• I like the green sticky notes. Now if I could remember where I put the sticky notes I might have more to write about.
    • I’m a 64 year-old Superintendent and I love chapter books.
    • The last quote was from Travis, my life-coach.

    What do you care deeply about? Where do you talk about things that you care deeply about?

    Meanwhile Back at East Oakview……..

    “Hey, are you the Mayor?” asked Arlyn, a kindergarten student, when I walked into her classroom. I asked her why she thought I was the Mayor and she responded it was because I had on a tie and had gray hair. When I asked her how she spelled her name, her quick response was followed by what kindergarten kids care deeply about – being able to spell their first and last name.

    All six kids at Arlyn’s table spelled their names for me and then asked me to do the same. “That’s a really long name you have there” said one boy. Arlyn said her dad’s name is the same as mine – “the first name not the last name and he spells it the same way.”

    She also let me know that her teacher always says it is important that “no kid in our class is left-out.” Her teacher said it was really good to hear that her students were actually getting what she taught.

    Five-year-old students conversing with adults in full sentences, correctly spelling their first and last names, making statements about caring for their classmates, and still staying on task with a printing exercise is an example of what “student growth” looks like when it is happening. It won’t be measured on a test but one must also remember this would not have happened during the first week of kindergarten.

    A fourth grade student suggested we change the name of Watch DOGS to Parent Pups “so that kids without dads in their life” could have their moms or grandmothers come in and volunteer. She plans to pitch the idea to the principal.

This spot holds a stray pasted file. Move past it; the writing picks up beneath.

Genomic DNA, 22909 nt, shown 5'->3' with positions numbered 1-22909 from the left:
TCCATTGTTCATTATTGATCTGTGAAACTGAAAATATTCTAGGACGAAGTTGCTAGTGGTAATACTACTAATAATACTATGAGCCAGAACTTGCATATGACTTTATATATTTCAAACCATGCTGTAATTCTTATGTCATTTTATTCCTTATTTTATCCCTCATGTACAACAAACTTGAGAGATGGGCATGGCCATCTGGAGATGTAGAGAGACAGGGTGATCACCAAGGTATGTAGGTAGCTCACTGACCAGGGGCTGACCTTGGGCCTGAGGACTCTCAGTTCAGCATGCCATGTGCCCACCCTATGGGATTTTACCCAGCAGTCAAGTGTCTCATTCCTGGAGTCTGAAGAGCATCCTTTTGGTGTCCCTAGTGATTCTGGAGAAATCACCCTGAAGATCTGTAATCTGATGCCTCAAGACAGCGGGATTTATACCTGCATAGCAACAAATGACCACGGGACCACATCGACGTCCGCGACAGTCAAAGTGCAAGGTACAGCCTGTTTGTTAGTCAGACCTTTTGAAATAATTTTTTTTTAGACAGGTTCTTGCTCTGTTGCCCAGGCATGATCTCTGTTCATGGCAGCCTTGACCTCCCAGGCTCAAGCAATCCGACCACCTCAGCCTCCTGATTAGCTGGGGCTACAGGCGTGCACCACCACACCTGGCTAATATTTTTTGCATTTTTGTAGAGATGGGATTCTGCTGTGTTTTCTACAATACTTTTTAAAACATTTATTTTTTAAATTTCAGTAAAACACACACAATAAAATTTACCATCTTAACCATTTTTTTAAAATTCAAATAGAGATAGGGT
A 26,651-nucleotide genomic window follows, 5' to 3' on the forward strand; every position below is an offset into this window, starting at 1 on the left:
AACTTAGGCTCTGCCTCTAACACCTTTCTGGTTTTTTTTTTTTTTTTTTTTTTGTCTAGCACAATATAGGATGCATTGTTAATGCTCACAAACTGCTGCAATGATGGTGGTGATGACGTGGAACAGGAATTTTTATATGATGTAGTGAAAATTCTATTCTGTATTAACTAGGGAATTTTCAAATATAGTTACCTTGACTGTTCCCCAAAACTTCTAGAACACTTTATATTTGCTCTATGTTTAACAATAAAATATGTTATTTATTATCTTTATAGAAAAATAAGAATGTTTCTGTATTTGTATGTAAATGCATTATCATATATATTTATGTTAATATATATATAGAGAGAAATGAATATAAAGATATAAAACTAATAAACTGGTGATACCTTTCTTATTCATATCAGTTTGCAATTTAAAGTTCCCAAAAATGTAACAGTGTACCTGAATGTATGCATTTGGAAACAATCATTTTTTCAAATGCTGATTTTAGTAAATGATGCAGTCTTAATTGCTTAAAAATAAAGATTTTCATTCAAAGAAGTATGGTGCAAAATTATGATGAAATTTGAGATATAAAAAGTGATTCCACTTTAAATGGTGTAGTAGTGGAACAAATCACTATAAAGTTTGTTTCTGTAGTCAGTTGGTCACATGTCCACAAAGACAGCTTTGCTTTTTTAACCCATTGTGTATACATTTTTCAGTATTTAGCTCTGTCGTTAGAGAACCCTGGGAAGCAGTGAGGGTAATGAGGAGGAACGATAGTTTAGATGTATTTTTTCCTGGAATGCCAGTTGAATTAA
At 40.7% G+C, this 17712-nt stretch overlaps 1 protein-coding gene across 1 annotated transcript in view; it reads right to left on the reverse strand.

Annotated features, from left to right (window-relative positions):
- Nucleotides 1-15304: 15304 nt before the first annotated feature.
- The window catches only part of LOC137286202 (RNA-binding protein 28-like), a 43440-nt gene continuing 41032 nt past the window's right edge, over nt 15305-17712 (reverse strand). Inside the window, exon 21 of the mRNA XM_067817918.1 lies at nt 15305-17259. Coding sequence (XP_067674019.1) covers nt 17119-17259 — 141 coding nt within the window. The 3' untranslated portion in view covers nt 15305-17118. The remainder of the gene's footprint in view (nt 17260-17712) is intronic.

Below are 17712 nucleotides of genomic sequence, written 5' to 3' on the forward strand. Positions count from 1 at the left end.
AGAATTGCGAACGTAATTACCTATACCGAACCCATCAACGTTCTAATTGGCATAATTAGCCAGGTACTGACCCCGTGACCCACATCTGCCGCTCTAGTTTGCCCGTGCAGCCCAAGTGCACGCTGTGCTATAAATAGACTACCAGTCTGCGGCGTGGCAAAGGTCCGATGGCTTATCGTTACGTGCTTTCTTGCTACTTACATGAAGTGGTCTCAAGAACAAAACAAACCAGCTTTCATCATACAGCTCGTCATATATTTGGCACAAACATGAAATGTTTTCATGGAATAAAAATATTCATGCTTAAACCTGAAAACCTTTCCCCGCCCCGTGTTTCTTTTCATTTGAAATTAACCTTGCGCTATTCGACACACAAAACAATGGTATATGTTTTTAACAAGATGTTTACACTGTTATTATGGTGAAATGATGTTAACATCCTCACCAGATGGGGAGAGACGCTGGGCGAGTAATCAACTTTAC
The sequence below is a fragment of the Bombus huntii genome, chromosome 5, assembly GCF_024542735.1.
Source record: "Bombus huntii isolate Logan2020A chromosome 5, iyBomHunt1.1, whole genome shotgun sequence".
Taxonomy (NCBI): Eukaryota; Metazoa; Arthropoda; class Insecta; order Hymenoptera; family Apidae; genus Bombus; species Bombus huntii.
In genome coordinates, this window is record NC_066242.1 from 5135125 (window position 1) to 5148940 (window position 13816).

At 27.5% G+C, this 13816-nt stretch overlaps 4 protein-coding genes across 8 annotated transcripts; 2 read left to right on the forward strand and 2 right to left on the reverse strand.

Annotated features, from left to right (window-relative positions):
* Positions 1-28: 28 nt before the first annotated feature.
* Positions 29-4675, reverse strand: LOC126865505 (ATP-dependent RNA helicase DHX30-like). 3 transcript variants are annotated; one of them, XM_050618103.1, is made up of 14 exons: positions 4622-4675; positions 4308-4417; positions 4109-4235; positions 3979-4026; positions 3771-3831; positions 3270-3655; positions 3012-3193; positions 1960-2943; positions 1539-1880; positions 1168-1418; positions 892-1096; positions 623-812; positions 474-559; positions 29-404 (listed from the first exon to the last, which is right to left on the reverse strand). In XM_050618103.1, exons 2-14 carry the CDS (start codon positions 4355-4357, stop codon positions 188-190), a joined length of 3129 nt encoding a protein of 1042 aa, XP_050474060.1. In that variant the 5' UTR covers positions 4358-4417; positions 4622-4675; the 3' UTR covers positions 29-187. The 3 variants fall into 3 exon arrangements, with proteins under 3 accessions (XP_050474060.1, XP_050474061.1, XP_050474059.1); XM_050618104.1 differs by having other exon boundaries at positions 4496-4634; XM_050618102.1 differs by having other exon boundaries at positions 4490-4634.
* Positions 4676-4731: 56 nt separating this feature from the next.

Several other students gave me an assessment of the new pool at the high school. They swim every day with the Community Swim teams and say the pool is fantastic.

    Two of our staff attended to the needs of a young child who was having a tough day. The response of the staff was professional, caring, and based on a best practice.  What was really telling to me was the response of children in nearby classrooms. They simply closed the classroom door and said “somebody is having a hard time today. They are getting some help.”

    Sounds like this is another measure of “student growth.”

    I had a book talk with a young man who was reading “Not Me” a story about a snake that liked to eat worms.  He had the main idea down and would recommend it to others because it is a “funny story.”  Just down the hall two girls were explaining to me how they use “sticky notes” to jot down ideas as they read their books.

    Student growth is evident throughout our schools. We measure it every day in real-time terms that are qualitative and quantitative.

    What do you care deeply about? Where do you talk about things that you care deeply about?

    Sincerely and With Great Respect,

    Mike Paskewicz, Superintendent

    Northview Public Schools